Next, you need to make sure that models that you wish to decode from JSON conform to the Decodable protocol:

public protocol Decodable {
  typealias DecodedType = Self
  class func decode(JSON) -> Decoded<DecodedType>
}

You will need to implement the decode function to perform any kinds of transformations you need to transform your model from a JSON value. A simple implementation for an enum value might look like:

enum RoleType: String {
  case Admin = "Admin"
  case User = "User"
}

extension RoleType: Decodable {
  static func decode(j: JSON) -> Decoded<RoleType> {
    switch j {
    case let .String(s): return .fromOptional(RoleType(rawValue: s))
    default: return .TypeMismatch("\(j) is not a String") // Provide an Error message for a string type mismatch
    }
  }
}

The real power of Argo can be seen when decoding actual model objects. To illustrate this, we will decode the simple User object that we used earlier.

Create your model normally:

struct User {
  let id: Int
  let name: String
}

You will also want to create a curried creation function. This is needed because of a deficiency in Swift that doesn’t allow us to pass init functions around like other functions.

extension User {
  static func create(id: Int)(name: String) -> User {
    return User(id: id, name: name)
  }
}

Using this curried syntax will allow us to partially apply the function over the course of the decoding process. If you’d like to learn more about currying, we recommend the following articles:

The last thing to do will be to conform to Decodable and implement the required decode function. We will implement this function by using map (<^>) and apply (<*>) to conditionally pass the required parameters to the curried creation function. The common pattern will look like:

return Model.create <^> paramOne <*> paramTwo <*> paramThree

and so on. If any of those parameters are an error, the entire creation process will fail, and the function will return the first error. If all of the parameters are successful, the value will be unwrapped and passed to the create function.

In order to help with the decoding process, Argo introduces two new operators for parsing a value out of the JSON:

  • <| will attempt to parse a single value from the JSON
  • <|| will attempt to parse an array of values from the JSON

The usage of these operators is the same regardless:

  • json <| "key" is analogous to json["key"]
  • json <| ["key", "nested"] is analogous to json["key"]["nested"]

Both operators will attempt to parse the value from the JSON and will also attempt to cast the value to the expected type. If it can’t find a value, the function will return a Decoded.MissingKey(message: String) error. If the value it finds is the wrong type, the function will return a Decoded.TypeMismatch(message: String) error.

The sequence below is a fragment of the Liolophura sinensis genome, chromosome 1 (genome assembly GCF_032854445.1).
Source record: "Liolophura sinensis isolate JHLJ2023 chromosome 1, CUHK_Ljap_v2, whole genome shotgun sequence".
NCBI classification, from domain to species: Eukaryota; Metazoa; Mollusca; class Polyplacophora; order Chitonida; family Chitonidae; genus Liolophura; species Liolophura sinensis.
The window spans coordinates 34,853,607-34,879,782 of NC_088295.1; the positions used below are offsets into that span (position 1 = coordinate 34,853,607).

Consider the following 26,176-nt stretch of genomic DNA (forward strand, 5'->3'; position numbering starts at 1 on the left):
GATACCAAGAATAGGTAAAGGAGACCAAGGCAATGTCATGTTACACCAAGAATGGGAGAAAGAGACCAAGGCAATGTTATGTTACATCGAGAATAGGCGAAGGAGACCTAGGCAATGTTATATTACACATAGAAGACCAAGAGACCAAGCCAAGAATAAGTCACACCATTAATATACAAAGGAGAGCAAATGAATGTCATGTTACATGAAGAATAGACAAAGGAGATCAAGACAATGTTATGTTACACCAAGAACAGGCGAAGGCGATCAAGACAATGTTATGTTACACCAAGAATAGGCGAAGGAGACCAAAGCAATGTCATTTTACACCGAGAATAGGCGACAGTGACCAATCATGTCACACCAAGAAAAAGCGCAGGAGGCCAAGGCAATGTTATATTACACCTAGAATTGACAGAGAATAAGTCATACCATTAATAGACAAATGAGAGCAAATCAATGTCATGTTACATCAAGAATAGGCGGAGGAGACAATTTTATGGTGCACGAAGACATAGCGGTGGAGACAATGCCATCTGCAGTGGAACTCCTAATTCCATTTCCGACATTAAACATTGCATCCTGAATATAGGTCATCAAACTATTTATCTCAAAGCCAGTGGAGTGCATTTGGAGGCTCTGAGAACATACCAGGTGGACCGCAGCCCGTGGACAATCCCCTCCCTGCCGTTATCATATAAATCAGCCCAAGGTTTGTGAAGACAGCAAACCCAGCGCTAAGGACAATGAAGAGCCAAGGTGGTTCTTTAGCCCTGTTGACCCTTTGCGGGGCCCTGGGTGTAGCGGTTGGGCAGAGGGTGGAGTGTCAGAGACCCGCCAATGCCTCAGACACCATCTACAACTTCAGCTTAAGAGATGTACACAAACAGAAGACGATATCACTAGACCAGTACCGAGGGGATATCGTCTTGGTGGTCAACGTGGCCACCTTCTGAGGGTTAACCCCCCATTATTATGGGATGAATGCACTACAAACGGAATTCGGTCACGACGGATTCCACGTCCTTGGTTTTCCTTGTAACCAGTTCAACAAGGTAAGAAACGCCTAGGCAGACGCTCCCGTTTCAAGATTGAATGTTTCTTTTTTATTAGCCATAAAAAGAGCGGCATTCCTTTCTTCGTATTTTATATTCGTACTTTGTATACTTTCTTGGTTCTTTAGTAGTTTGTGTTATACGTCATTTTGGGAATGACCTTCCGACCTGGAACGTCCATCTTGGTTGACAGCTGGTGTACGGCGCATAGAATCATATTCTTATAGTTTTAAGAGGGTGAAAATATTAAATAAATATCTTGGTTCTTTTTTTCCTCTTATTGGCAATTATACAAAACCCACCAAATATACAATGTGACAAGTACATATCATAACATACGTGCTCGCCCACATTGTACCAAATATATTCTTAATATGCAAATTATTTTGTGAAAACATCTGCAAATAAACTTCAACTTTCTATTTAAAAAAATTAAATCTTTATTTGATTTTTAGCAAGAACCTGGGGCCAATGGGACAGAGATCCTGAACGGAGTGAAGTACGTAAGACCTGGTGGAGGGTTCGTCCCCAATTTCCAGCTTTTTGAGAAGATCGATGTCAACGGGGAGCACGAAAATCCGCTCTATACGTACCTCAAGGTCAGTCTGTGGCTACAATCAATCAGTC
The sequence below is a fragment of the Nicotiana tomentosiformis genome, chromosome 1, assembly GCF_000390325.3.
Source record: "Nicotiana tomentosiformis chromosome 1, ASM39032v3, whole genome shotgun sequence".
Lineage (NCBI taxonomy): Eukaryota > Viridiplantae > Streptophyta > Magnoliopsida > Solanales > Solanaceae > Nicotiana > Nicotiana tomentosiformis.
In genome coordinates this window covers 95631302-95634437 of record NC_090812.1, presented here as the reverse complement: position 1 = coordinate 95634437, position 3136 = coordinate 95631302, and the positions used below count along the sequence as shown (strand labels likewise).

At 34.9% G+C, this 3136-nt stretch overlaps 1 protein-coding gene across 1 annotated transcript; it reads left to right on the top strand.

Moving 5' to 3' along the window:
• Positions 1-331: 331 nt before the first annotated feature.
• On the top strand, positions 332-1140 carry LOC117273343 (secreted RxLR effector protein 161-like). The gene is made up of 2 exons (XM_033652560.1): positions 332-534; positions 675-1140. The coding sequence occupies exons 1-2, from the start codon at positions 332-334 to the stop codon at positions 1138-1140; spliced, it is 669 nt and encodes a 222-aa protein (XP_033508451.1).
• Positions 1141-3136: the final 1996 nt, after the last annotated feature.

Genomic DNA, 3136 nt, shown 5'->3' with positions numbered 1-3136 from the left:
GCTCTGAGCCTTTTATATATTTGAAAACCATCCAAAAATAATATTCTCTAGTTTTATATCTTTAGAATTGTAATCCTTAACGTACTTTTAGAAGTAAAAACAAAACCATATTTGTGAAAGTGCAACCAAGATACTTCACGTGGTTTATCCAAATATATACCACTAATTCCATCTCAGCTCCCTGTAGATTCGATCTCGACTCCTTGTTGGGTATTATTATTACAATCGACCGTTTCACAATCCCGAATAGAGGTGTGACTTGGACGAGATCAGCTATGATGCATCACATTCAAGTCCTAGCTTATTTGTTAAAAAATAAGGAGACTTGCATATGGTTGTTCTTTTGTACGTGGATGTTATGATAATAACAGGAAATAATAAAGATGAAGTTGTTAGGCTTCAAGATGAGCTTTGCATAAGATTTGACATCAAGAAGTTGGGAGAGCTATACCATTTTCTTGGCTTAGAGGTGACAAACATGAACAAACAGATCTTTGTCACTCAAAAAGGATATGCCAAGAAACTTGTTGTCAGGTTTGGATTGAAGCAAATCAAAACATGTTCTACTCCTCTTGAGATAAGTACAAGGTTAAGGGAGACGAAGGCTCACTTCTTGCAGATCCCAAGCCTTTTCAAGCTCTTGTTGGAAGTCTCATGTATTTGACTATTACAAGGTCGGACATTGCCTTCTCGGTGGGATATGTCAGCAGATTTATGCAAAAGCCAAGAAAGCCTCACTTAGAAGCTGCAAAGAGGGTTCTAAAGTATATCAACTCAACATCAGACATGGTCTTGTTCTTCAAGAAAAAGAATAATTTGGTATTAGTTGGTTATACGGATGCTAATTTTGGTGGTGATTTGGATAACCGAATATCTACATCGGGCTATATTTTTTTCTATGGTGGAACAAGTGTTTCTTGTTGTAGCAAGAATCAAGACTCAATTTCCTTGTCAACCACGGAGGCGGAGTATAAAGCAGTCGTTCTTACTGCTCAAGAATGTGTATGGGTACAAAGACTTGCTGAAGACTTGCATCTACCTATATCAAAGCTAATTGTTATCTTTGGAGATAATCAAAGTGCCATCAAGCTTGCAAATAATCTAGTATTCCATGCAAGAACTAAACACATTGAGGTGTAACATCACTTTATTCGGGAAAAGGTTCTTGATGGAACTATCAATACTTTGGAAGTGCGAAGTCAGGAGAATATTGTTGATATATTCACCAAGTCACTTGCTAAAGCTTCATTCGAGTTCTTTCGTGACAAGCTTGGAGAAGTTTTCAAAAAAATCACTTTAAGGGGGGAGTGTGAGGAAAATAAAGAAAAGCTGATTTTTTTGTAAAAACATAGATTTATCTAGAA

There are also Optional versions of these operators:

  • <|? will attempt to parse an optional value from the JSON
  • <||? will attempt to parse an optional array of values from the JSON

Usage is the same as the non-optionals. The difference is that if these fail parsing, the parsing continues. This is useful for including parameters that truly are optional values. For example, if your system doesn’t require someone to supply an email address, you could have an optional property: let email: String? and parse it with json <|? "email".

So to implement our decode function, we can use the JSON parsing operator in conjunction with map and apply:

extension User: Decodable {
  static func decode(j: JSON) -> Decoded<User> {
    return User.create
      <^> j <| "id"
      <*> j <| "name"
  }
}

For comparison, this same function without Argo would look like so:

extension User {
  static func decode(j: NSDictionary) -> User? {
    if let id = j["id"] as Int,
       let name = j["name"] as String
    {
      return User(id: id, name: name)
    }

    return .None
  }
}

You could see how this would get much worse with a more complex model.

You can decode custom types the same way, as long as the type also conforms to Decodable.

For more examples on how to use Argo, please check out the tests.

Contributing

See the CONTRIBUTING document. Thank you, contributors!

Need Help?

We offer 1-on-1 coaching. We can help you with functional programming in Swift, get started writing unit tests, and convert from Objective-C to Swift. Get in touch.

License

Argo is Copyright © 2015 thoughtbot, inc. It is free software, and may be redistributed under the terms specified in the LICENSE file.